• Must start with an alphabetic character (a – z).
  • May consist of alphabetic characters, numbers, or the "_" (i.e. underscore) symbol.
  • Are not case sensitive.
  • May be of any reasonable length.


With the BrightSign Zones feature, you can divide the screen into rectangles and play different content in each rectangle.

Depending on the BrightSign model, zones can contain video, images, HTML content, audio, a clock, or text. 4Kx42, XDx32, and XDx30 models can display two video zones on screen, while the HDx22, HDx20, and LSx22 models can only display one. There can be multiple zones of other types on the screen. A text zone can contain simple text strings or can be configured to display an RSS feed in a ticker-type display. 

As of firmware 6.0.x, zone support is enabled by default. When zones are enabled, the image layer is on top of the video layer by default. The default behavior can be modified using theroVideoMode.SetGraphicsZOrder() method. 

Zone support can be disabled by calling EnableZoneSupport(false). When zones are not enabled, the image layer is hidden whenever video is played, and the video layer is hidden whenever images are played.

Event Loops 

When writing anything more than a very simple script, an "event loop" will need to be created. Event loops typically have the following structure:

  1. Wait for an event.
  2. Process the event.
  3. Return to step 1.

An event can be any number occurrences: a button has been pressed; a timer has been triggered; a UDP message has been received; a video has finished playing back; etc. By convention, event scripting for BrightScript objects follows this work flow:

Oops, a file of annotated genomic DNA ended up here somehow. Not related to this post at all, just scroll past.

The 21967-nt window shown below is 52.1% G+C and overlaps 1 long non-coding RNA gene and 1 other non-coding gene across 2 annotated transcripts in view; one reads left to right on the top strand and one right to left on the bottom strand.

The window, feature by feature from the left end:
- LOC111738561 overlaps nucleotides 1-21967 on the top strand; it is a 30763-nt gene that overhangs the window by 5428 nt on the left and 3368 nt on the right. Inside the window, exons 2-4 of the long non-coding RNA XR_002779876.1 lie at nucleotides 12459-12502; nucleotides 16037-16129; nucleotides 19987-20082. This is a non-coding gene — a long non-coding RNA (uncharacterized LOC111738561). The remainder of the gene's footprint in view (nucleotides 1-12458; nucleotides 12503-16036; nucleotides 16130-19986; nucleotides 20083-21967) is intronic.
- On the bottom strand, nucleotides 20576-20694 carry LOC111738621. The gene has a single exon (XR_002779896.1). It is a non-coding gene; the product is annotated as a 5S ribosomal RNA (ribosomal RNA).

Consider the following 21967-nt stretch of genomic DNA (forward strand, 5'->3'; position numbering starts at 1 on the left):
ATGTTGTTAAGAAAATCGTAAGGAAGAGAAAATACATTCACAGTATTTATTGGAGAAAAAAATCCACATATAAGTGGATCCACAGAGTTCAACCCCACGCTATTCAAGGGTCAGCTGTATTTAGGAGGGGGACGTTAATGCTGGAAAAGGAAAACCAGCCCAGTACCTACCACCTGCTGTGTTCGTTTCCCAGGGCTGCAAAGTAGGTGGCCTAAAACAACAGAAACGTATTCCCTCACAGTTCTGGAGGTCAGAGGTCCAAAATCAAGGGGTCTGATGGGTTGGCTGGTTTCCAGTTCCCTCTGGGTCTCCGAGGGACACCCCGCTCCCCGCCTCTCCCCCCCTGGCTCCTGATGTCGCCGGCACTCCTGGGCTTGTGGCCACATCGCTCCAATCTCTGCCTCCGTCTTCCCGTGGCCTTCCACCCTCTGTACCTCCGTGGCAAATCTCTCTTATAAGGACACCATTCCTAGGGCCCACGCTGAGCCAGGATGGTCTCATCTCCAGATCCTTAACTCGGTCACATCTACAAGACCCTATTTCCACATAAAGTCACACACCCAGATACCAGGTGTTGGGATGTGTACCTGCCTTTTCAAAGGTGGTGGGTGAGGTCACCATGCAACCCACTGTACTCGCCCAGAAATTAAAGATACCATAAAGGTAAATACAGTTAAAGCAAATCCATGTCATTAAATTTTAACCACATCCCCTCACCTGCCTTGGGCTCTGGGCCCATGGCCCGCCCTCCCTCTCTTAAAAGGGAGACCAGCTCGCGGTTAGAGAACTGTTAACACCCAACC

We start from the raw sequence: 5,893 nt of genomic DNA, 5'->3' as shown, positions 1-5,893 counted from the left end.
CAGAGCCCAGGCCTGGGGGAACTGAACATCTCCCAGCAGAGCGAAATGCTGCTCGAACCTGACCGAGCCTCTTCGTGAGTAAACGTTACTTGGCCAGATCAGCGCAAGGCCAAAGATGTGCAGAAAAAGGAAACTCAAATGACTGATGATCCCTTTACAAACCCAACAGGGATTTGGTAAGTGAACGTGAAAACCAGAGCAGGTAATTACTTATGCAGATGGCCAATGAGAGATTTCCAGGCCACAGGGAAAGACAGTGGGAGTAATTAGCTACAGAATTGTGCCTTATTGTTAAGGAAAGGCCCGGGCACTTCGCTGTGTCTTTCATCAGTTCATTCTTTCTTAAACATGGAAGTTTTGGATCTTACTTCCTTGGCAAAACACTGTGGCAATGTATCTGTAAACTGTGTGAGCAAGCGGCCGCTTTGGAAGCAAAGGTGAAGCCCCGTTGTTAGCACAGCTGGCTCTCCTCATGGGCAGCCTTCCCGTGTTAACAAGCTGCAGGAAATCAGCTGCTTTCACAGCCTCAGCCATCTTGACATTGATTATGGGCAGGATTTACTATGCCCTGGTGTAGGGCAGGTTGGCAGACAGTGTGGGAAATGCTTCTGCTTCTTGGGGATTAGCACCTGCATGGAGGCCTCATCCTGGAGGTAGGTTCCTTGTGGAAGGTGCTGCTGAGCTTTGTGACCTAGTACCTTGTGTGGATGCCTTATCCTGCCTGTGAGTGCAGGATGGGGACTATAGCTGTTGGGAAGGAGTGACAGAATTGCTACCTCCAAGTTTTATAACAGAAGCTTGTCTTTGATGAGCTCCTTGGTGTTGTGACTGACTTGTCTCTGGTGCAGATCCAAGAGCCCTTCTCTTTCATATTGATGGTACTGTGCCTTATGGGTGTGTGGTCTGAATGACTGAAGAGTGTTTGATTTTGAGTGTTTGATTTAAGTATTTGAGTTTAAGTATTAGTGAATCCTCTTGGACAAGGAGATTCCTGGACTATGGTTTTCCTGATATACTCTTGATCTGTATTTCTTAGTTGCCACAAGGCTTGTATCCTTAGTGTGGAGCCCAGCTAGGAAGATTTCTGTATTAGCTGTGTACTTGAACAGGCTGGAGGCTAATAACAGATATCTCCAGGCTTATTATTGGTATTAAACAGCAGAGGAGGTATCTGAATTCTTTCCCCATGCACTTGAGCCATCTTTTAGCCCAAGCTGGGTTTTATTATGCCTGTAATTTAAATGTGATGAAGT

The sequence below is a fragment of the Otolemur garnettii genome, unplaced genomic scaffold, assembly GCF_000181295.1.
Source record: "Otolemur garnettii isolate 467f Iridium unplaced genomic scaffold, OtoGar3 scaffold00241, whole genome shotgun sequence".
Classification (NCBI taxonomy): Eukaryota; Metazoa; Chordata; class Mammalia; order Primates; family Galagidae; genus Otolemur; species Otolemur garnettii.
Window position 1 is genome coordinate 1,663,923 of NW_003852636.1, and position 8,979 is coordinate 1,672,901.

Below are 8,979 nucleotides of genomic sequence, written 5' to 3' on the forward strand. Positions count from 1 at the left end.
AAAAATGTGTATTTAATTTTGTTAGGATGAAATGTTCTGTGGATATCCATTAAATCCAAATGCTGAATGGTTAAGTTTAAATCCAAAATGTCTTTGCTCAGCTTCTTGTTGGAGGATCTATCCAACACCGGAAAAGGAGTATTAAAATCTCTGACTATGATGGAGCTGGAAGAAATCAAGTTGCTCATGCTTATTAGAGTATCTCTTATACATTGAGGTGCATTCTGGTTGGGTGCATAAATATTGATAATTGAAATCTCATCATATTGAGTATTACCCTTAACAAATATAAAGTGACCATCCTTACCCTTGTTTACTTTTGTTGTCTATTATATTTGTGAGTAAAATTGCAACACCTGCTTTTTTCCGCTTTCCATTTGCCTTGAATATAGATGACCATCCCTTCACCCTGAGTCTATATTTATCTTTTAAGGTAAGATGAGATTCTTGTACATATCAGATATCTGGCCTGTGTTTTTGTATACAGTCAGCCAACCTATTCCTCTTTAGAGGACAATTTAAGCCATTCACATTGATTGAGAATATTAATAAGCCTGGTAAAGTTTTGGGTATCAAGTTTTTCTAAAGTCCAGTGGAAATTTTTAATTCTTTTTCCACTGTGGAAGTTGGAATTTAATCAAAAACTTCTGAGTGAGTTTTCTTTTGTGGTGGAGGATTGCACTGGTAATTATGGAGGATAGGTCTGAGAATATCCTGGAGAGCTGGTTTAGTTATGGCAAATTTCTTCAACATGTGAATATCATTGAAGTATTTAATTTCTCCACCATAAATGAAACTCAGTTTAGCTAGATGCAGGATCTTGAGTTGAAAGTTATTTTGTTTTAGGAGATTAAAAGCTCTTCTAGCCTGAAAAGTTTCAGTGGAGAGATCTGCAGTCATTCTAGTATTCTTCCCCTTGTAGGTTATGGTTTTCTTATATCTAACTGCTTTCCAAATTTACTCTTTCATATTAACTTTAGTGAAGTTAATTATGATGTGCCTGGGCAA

1. An object of the type roMessagePort is created by the script.
  2. Objects that can send events (i.e. those that support the ifMessagePort/ifSetMessagePort interface) are instructed to send their events to this message port using the SetPort() method. You can set up multiple message ports and have each event go to its own message port, but it is usually simpler to create one message port and have all the events sent to this one port.
  3. The script waits for an event using the built-in Wait() statement (or the ifMessagePort.WaitMessage() method).
  4. If multiple object instances are assigned to the same message port, the script determines from which instance the event originated, then processes it. The script then jumps back to the Wait() statement.
'Listens for UDP messages on two different ports and displays the image file requested in the UDP message body.
mp = CreateObject("roMessagePort")

udp1 = CreateObject("roDatagramReceiver", 3000)
udp1.SetUserData("port 3000")
udp2 = CreateObject("roDatagramReceiver", 5000)
udp2.SetUserData("port 5000")
r = CreateObject("rorectangle",0, 0, 1920, 1080)
img = CreateObject("roImagePlayer")

event = Wait(0, mp)
if type(event) = "roDatagramEvent"
	print "Image play command received on " + event.GetUserData() + "."
	img = DisplayFile("SD:/" + event.GetString())
goto loop